FiiO FH5s

Semi-open IEMs with dip switches for sound adjustment

The FH5s in-ear monitors from Chinese manufacturer FiiO are a hybrid quad-driver system that has an integrated sound control in the form of three separate switches for the bass, mid-range and treble for individual adjustment to your own listening habits.


The IEMs come in a distinctive cardboard box with a comprehensive accessories package that includes a high-quality leather case for storage, two additional twist-lock interchangeable plugs, Final’s MMCX Assist, a cleaning brush and a total of 13 pairs of ear-tips. In addition to three each of neutral, bass and voice silicone versions (S/M/L), there are also three foam versions in size M and a pair of bi-flange attachments in size S to choose from, and these provide additional tuning options as well as specific customisation options for your ears.

Wearer comfort

The fit of these earphones proved to be exceptionally comfortable, with the cable routing typical of in-ear monitors with reinforcement behind the ear providing stability as well as reducing strain during prolonged use. The semi-open housings are made of aluminium and magnesium, with a weight of nine grams per side. They have air outlets that are supposed to visually represent the shape of a dragon’s scale, and they embed themselves excellently into the ears.

Variable connection


The cable supplied is 1.20 metres long and is connected to the housings via a commonly available MMCX connector, so it can be replaced if necessary. The cable braid connection is also replaceable. According to the manufacturer, it consists of 120 copper single-cell conductors coated with monocrystalline silver and is therefore 32 individual conductors narrower than the FD5, which weighs five grams more at identical length. In order to be able to operate the IEMs flexibly with different headphone amplifiers and playback devices, a total of three twist-lock interchangeable plugs are available, and these allow connection via 3.5 mm mini-jack as well as balanced connections to 2.5 mm or 4.4 mm outputs. This is a well-implemented, practical solution that does justice to modern connection diversity, even if the 6.3 mm jack has been omitted, so you might miss having that adapter in what is otherwise a rich range of accessories. During our test, we noticed that cable noise can occur above the splitter when it comes into contact with clothing or skin, but this did not impair the listening experience in the long term, as the microphonic effect is primarily perceptible when playback is paused.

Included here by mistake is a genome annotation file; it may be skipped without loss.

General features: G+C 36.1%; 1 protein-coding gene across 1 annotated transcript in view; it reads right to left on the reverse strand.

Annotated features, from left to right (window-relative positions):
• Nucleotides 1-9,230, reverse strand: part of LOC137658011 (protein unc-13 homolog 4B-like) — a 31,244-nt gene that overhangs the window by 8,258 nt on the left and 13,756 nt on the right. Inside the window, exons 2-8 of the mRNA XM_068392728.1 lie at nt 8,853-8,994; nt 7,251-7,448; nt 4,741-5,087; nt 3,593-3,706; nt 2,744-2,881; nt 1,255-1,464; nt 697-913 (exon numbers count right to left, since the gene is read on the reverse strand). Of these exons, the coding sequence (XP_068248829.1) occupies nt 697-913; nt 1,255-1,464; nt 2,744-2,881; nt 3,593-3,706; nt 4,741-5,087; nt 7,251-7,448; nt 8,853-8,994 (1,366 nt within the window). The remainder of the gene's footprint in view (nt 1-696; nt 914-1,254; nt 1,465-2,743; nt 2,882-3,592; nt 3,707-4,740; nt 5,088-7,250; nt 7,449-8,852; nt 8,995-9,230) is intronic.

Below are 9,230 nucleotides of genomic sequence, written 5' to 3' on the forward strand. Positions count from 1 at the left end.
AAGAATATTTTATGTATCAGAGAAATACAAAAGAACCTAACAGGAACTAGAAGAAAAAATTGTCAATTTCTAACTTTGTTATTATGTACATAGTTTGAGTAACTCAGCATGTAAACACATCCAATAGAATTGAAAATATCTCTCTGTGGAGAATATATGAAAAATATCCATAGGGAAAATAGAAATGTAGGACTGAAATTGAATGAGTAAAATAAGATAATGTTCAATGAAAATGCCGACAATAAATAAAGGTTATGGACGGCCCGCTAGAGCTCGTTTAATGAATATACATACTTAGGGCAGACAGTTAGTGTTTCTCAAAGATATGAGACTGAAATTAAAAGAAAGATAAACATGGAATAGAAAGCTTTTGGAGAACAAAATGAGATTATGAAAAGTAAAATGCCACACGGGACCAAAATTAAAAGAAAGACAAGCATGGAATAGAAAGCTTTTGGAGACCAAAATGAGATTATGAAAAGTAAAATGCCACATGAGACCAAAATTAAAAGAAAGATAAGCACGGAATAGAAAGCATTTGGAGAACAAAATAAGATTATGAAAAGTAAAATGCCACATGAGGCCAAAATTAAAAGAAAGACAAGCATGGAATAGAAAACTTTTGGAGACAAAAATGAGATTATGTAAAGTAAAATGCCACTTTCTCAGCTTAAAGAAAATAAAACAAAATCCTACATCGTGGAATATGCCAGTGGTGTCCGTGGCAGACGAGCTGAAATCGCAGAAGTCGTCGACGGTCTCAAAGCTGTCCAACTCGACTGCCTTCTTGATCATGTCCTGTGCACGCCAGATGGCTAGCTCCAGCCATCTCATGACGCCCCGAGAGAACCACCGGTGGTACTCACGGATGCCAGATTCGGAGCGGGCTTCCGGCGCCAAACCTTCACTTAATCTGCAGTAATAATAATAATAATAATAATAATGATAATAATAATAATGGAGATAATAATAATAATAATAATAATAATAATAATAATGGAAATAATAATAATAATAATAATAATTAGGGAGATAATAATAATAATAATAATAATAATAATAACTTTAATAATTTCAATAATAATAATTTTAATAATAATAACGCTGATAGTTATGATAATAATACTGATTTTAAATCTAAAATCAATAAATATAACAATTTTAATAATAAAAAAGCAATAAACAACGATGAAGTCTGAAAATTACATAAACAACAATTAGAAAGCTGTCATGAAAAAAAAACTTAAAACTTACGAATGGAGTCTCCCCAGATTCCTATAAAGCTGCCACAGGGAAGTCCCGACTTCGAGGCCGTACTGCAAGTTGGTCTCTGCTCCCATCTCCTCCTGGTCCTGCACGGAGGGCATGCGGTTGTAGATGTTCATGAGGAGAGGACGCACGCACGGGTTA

The 4-way system has an extended frequency response of 10 to 40,000 Hz and uses a dynamic 12 mm driver with beryllium coating as woofer. The midrange is also represented by a 6 mm Beryllium-coated dynamic driver, while BA drivers are used in the treble and super-tweeter ranges. The semi-open design is intended to provide relief of physical pressure on the inner ear by allowing the air pressure generated by the woofer to escape. Another advantage is an open, wide sound stage, so the sound can spread out. However, at higher volume levels at least, this was also noticeable in the radiation pattern, with the major difference compared to closed in-ear headphones being less shielding so that the outside world was perceived more strongly.


The basic tuning of the FH5s conveys a down-to-earth sound impression with a slight emphasis in the lower frequency spectrum. At the same time, the powerful bass response reaches down very low and tends towards a rich, full-bodied presentation that reproduces bass-oriented productions punchily and accordingly offers a high fun factor. However, what impressed me most was the reproduction of voices, which has both energy and substance and is supported by a soft basic warmth, which is able to smooth the reproduction gently and subtly without any artificial showmanship. At the same time, the voice reproduction seems extremely subtle, very pure and transparent. Despite the presence, there is no prominent foregrounding or goosebump-inducing intimacy, as vocals remain embedded in the arrangement and the reproduction is not geared towards directness or proximity, but homogeneity.